Travelling after Brexit

Rowena replied on 04/02/2019 14:56

Posted on 04/02/2019 14:56

A number of specific questions have been raised about what might happen after 29 March 2019 when the UK leaves the European Union (EU). We've identified some information and advice for people travelling abroad with caravans and motorhomes in the hope that it will help you find out what impact Brexit may have on your holiday plans. You can find this here: Travelling after Brexit

We will also try and keep you updated with relevant information on this discussion and please feel free to share information and advice with each other. We do ask that no conversations about politics develop - as you know this can often get heated! As such any political comments will be removed but we would really appreciate any constructive comments and information shared. 

 

lornalou1 replied on 04/02/2019 15:09

Posted on 04/02/2019 15:09

Rowena, you can't keep us up to date with your esso card fiasco so how can we trust we will be kept informed about this. Sorry for being negative but!!!

Tinwheeler replied on 04/02/2019 15:34

Posted on 04/02/2019 15:34

Thankyou for starting the thread, Rowena. I think we all know that information is thin on the ground at the moment but we can, hopefully, learn from one another.

My immediate interest with regard to EU travel concerns Ireland where we're told both UK and ROI are committed to retaining the Common Travel Area which provides for free movement between UK and ROI. I’m afraid 'committed to' isn’t the same as 'definitely will' so I'm a tad sceptical at the moment.

 

Dorset Diver replied on 04/02/2019 16:23

Posted on 04/02/2019 16:23

Frankly I can't see any benefit is making assumptions, surmising, guessing, postulating, speculating or any other similar activity. The whole situation will remain fluid up to and beyond Brexit day. Either bite the bullet and go whatever happens or if that worries you simply stay in the UK. One way or another we will be travelling abroad later this year.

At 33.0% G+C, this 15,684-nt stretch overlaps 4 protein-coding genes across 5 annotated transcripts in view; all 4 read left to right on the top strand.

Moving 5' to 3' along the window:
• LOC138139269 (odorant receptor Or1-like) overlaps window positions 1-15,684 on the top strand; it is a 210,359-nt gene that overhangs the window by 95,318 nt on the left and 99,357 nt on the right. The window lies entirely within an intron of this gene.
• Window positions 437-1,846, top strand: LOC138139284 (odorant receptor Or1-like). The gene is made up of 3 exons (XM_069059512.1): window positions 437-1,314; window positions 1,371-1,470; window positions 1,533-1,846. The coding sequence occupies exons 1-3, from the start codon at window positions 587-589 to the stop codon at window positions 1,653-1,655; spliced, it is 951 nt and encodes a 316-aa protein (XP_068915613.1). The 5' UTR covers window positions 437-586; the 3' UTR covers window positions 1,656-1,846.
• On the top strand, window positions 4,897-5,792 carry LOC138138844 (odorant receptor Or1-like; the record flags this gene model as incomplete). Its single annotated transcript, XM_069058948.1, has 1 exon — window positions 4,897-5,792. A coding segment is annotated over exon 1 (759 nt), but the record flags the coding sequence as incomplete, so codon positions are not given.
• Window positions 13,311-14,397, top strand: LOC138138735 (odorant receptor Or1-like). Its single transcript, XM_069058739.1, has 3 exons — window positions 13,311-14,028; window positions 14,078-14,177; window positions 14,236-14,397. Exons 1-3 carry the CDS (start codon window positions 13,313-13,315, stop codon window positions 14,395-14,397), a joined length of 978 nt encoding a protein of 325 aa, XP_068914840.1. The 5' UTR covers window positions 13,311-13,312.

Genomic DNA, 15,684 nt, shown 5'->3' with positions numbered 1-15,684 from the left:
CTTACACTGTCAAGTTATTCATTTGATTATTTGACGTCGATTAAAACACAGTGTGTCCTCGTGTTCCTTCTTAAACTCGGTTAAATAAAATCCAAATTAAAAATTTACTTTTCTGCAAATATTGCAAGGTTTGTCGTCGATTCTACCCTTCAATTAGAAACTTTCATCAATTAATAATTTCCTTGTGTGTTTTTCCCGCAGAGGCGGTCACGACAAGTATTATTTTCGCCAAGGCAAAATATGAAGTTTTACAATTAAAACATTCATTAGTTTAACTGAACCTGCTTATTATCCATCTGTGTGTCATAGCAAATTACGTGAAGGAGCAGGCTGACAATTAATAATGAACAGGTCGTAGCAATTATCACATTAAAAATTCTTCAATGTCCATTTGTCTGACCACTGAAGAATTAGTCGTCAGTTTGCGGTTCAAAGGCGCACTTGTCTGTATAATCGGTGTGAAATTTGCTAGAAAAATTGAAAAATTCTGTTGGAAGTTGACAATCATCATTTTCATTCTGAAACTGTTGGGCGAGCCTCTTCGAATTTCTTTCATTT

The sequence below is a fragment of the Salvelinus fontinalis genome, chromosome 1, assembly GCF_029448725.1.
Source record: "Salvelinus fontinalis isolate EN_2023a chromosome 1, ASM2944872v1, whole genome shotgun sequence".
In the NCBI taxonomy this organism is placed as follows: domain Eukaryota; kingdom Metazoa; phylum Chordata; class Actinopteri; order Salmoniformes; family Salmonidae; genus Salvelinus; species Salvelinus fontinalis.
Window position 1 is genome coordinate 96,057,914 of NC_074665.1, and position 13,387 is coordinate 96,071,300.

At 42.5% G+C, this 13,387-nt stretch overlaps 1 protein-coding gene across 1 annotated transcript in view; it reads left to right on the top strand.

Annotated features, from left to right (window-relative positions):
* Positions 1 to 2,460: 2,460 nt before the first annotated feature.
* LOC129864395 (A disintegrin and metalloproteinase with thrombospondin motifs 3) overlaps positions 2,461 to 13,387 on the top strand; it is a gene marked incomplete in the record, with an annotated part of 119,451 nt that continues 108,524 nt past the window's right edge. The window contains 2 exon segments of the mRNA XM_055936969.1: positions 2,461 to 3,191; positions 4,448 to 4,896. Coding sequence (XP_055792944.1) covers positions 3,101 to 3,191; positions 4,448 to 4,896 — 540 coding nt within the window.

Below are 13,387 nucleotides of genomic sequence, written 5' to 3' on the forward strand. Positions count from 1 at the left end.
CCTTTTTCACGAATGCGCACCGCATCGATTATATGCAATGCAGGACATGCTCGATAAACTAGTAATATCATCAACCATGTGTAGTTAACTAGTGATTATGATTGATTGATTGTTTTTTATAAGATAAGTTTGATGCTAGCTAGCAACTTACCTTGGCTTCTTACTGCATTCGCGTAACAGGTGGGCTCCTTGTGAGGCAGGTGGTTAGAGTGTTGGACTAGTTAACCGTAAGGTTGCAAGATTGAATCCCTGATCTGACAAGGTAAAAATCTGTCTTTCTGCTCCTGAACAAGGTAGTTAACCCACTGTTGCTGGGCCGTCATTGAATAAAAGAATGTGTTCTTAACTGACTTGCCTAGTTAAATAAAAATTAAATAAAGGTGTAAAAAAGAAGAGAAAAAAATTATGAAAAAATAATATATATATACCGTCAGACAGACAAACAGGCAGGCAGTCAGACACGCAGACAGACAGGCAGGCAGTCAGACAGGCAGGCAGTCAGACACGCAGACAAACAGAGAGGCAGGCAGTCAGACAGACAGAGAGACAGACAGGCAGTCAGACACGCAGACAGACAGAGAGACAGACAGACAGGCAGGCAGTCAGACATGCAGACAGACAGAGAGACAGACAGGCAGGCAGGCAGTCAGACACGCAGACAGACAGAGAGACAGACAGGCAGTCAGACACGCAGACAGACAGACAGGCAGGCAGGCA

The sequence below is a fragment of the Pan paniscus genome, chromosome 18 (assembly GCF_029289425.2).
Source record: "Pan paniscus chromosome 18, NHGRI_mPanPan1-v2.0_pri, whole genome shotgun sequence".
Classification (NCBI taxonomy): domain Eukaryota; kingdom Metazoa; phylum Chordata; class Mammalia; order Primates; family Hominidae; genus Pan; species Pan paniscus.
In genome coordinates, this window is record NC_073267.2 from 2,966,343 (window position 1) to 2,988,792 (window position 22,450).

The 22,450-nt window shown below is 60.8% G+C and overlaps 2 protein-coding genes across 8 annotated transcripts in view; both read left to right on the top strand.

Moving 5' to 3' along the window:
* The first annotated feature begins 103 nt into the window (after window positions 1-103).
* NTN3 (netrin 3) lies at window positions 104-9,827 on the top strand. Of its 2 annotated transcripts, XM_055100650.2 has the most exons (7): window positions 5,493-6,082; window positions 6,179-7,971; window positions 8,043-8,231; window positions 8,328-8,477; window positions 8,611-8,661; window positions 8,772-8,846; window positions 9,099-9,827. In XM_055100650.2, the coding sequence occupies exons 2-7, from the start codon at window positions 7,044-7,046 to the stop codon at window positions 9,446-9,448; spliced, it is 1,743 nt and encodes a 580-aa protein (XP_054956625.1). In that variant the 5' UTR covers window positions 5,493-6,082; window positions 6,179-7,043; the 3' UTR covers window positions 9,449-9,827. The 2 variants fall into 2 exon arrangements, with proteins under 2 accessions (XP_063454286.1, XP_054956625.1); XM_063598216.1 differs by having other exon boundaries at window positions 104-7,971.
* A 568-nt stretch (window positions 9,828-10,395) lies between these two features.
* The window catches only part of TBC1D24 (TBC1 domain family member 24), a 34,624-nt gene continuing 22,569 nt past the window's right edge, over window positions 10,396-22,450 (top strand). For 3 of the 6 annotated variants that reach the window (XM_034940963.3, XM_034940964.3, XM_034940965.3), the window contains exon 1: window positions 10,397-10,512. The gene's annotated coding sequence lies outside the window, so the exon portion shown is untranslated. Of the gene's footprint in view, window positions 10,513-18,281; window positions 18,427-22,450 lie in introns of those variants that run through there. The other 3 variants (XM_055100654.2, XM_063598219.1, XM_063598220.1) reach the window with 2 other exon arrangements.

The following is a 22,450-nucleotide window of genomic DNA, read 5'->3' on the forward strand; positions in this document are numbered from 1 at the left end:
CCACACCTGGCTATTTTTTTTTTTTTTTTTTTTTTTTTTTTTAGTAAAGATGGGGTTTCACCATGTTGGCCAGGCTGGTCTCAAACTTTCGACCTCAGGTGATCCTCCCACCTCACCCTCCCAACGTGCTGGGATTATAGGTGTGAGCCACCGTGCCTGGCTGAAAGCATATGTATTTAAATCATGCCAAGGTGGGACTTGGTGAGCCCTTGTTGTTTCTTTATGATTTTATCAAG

Tinwheeler replied on 04/02/2019 16:28

Posted on 04/02/2019 16:23 by Dorset Diver

Frankly I can't see any benefit is making assumptions, surmising, guessing, postulating, speculating or any other similar activity. The whole situation will remain fluid up to and beyond Brexit day. Either bite the bullet and go whatever happens or if that worries you simply stay in the UK. One way or another we will be travelling abroad next year.

Posted on 04/02/2019 16:28

I think by next year the questions will have been answered, DD. As for the choices at the moment, the two you’ve stated are pretty obvious.

Dorset Diver replied on 04/02/2019 16:39

Posted on 04/02/2019 16:39

Thanks for the correction, I did of course mean this year. In fact we are over here, there to you, right now. It must be the sun and wine getting to what is left of my brain winklaughing.

Tinwheeler replied on 04/02/2019 16:41

Posted on 04/02/2019 16:39 by Dorset Diver

Thanks for the correction, I did of course mean this year. In fact we are over here, there to you, right now. It must be the sun and wine getting to what is left of my brain winklaughing.

Posted on 04/02/2019 16:41

That explains a lot 🙄

Hedgehurst replied on 04/02/2019 19:14

Posted on 04/02/2019 15:34 by Tinwheeler

Thankyou for starting the thread, Rowena. I think we all know that information is thin on the ground at the moment but we can, hopefully, learn from one another.

My immediate interest with regard to EU travel concerns Ireland where we're told both UK and ROI are committed to retaining the Common Travel Area which provides for free movement between UK and ROI. I’m afraid 'committed to' isn’t the same as 'definitely will' so I'm a tad sceptical at the moment.

 

Posted on 04/02/2019 19:14

Says it well, TW. We've noticed, sadly that the expression, "is committed to", is used widely by Her Maj's Gov't to mean, "that'll keep the punters happy but we're not actually going to do anything about it", if the results of such past commitments are anything to go by.

And I see that the notes Rowena link to are as helpful as they can be, but the really important questions are all answered conditionally, with something like "may happen" or "seems likely" or "have assured us" etc.
In short, nobody actually knows, though an awful lot are shouting loudly to tell us they do.